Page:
Then you shall see and be radiant;
   your heart shall thrill and rejoice,
because the abundance of the sea shall be brought to you,
   the wealth of the nations shall come to you.
A multitude of camels shall cover you,
   the young camels of Midian and Ephah;
   all those from Sheba shall come.
They shall bring gold and frankincense,
   and shall proclaim the praise of the Lord.


Psalm 72.10-15

May the kings of Tarshish and of the isles
   render him tribute,
may the kings of Sheba and Seba
   bring gifts.
May all kings fall down before him,
   all nations give him service.

For he delivers the needy when they call,
   the poor and those who have no helper.
He has pity on the weak and the needy,
   and saves the lives of the needy.
From oppression and violence he redeems their life;
   and precious is their blood in his sight.

Long may he live!
   May gold of Sheba be given to him.
May prayer be made for him continually,
   and blessings invoked for him all day long.


Ephesians 3.1-12

This is the reason that I Paul am a prisoner for Christ Jesus for the sake of you Gentiles— for surely you have already heard of the commission of God’s grace that was given to me for you, and how the mystery was made known to me by revelation, as I wrote above in a few words, a reading of which will enable you to perceive my understanding of the mystery of Christ. In former generations this mystery was not made known to humankind, as it has now been revealed to his holy apostles and prophets by the Spirit: that is, the Gentiles have become fellow-heirs, members of the same body, and sharers in the promise in Christ Jesus through the gospel.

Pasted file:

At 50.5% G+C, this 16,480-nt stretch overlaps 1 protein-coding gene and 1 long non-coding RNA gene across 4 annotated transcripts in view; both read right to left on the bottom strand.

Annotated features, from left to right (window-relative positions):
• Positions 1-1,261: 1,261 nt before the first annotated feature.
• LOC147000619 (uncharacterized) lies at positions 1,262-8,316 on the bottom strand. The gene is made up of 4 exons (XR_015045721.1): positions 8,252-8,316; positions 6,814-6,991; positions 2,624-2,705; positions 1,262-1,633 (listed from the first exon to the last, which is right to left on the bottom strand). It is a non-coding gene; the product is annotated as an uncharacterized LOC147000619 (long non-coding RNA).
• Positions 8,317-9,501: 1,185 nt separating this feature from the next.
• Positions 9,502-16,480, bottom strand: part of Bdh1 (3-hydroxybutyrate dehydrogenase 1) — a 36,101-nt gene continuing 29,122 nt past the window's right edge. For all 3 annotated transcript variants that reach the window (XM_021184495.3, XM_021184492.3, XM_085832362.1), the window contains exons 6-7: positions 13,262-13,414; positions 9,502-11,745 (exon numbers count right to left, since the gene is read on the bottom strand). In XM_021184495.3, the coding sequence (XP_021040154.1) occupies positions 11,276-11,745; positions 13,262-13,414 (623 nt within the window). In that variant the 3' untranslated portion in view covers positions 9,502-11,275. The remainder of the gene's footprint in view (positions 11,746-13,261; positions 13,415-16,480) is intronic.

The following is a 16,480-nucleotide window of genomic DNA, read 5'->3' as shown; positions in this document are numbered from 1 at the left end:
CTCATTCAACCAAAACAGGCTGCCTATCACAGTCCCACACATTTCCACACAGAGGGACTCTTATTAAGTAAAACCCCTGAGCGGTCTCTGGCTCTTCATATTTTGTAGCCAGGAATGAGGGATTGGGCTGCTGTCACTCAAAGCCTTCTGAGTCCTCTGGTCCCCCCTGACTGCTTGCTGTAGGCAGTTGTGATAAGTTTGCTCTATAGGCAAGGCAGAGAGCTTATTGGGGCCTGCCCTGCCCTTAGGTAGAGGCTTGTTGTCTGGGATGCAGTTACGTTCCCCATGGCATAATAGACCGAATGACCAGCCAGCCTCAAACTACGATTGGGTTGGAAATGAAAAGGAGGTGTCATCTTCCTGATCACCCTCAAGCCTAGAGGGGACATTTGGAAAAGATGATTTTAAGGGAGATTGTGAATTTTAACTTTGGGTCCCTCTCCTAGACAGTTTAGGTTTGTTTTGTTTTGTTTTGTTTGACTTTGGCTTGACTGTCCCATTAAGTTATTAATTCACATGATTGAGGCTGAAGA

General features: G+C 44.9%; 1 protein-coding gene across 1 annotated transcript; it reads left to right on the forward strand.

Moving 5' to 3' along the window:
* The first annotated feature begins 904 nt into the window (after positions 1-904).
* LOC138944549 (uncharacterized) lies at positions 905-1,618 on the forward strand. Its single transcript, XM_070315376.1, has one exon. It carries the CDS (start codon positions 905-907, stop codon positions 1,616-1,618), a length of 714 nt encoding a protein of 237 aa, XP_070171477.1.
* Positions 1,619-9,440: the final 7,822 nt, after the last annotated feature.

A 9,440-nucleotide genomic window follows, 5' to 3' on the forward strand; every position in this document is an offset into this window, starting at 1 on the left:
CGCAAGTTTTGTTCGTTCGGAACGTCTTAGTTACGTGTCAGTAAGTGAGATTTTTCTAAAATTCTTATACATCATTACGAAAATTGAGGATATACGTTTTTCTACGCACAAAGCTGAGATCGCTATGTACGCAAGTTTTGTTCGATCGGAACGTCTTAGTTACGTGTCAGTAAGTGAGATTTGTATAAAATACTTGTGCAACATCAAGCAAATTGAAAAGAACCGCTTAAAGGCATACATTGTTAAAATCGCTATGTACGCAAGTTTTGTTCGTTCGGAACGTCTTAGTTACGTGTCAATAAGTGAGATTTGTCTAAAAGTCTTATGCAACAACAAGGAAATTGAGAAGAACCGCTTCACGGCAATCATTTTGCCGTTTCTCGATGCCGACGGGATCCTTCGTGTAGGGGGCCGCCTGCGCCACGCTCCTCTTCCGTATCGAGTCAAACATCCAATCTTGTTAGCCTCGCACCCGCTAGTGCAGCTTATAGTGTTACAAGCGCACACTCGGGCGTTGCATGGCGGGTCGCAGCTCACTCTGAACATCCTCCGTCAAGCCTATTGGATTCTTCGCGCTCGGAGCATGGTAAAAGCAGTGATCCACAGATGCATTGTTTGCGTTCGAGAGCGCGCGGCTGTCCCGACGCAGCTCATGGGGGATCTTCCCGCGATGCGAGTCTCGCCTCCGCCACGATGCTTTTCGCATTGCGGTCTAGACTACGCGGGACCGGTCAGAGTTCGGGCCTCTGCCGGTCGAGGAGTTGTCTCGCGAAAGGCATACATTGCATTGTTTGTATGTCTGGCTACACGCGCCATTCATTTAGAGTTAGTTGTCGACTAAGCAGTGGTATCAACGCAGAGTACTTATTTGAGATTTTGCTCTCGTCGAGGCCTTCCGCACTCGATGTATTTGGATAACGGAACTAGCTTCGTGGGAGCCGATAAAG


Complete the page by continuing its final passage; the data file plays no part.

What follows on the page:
Of this gospel I have become a servant according to the gift of God’s grace that was given to me by the working of his power. Although I am the very least of all the saints, this grace was given to me to bring to the Gentiles the news of the boundless riches of Christ, and to make everyone see what is the plan of the mystery hidden for ages in God who created all things; so that through the church the wisdom of God in its rich variety might now be made known to the rulers and authorities in the heavenly places. This was in accordance with the eternal purpose that he has carried out in Christ Jesus our Lord, in whom we have access to God in boldness and confidence through faith in him.